Drug Expert Accuses FDA of Turning Blind Eye to Vioxx Warnings

Dr. David J. Graham, Associate Director for Science in the Food and Drug Administration Drug Center's Office of Drug Safety, disclosed during a Senate investigation that he faced stiff resistance within the FDA when he reported findings that patients taking Merck's anti-inflammatory drug Vioxx faced increased risks for heart attack and strokes.

The senate investigation comes after Dr. Graham lead a research project revealing that high doses of Vioxx tripled risks of heart attacks and sudden cardiac death. Sen. Chuck Grassley, the chairman of the Senate Finance Committee, indicated that the FDA silenced Dr. Graham's safety concerns only weeks prior to Merck & Co.'s late September announcement that it was pulling Vioxx due to health risks associated with the drug. The senator from Iowa went on to describe an environment within the FDA where the drug expert was ostracized, intimidated, and subjected to veiled threats.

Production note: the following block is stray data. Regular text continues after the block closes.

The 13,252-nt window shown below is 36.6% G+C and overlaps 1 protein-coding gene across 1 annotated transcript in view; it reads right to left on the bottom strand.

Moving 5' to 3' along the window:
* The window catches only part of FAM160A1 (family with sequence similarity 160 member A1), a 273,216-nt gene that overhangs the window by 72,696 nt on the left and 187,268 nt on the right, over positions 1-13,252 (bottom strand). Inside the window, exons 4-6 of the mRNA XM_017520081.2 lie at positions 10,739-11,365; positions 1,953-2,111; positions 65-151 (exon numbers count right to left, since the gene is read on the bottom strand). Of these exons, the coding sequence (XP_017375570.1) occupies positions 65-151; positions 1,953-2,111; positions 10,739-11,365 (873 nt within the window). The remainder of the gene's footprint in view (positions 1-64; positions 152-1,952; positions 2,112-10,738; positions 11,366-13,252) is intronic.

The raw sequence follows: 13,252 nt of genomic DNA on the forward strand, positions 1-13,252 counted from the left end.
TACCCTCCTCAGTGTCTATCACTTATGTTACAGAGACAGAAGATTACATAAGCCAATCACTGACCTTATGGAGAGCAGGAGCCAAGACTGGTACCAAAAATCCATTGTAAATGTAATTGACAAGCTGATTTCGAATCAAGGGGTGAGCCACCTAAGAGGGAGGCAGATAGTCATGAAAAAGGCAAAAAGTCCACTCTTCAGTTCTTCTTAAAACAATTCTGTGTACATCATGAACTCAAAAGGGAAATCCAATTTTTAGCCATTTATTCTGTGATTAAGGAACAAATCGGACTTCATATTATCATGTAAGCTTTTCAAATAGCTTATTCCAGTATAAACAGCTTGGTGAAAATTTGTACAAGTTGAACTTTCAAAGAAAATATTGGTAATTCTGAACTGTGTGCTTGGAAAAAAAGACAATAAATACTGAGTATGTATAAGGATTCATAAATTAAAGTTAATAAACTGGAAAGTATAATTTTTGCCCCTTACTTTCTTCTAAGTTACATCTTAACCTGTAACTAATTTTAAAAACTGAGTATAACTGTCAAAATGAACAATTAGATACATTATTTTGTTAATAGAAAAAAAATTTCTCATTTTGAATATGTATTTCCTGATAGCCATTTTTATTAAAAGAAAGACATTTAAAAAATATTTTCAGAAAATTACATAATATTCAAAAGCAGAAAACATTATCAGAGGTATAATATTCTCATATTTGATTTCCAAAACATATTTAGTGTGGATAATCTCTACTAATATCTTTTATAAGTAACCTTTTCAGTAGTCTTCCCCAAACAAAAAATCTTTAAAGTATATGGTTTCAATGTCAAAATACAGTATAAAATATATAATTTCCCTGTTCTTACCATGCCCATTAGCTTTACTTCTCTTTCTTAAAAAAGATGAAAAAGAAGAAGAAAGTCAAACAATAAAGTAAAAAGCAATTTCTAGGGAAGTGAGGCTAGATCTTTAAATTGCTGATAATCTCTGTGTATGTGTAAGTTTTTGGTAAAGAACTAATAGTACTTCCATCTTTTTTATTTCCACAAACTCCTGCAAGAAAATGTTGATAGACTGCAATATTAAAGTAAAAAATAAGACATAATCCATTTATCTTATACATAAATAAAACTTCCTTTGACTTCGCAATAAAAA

Graham was scheduled to present his findings during an FDA-funded visit to an epidemiology conference in France in late August. After the FDA reviewed the abstract of Graham's presentation, Graham alleges that he encountered resistance from the FDA and pressure to amend his recommendation that Vioxx doses higher than 25 milligrams per day should be avoided. The FDA responded that any revisions Graham made to his abstract conclusion were made voluntarily.

During his senate interview, Dr. Graham also indicated that the pressures he faced regarding the open expression of health risk concerns were not limited to those surrounding Vioxx. The drug researcher and twenty-year FDA veteran stated that raising safety concerns within the agency is extremely difficult in general. The FDA countered that the agency "values open discussion" and encourages "frank exchange about scientific and medical issues".

The Senate Finance Committee is among three Congressional committees scrutinizing recent FDA actions. The Government Accountability Office (GAO) was already been investigating the FDA after accusations that the agency silenced another FDA employee who raised concerns that antidepressants may increase suicidal tendencies in children. Following the recent Vioxx controversy, GAO was asked to expand the scope of its inquiry.

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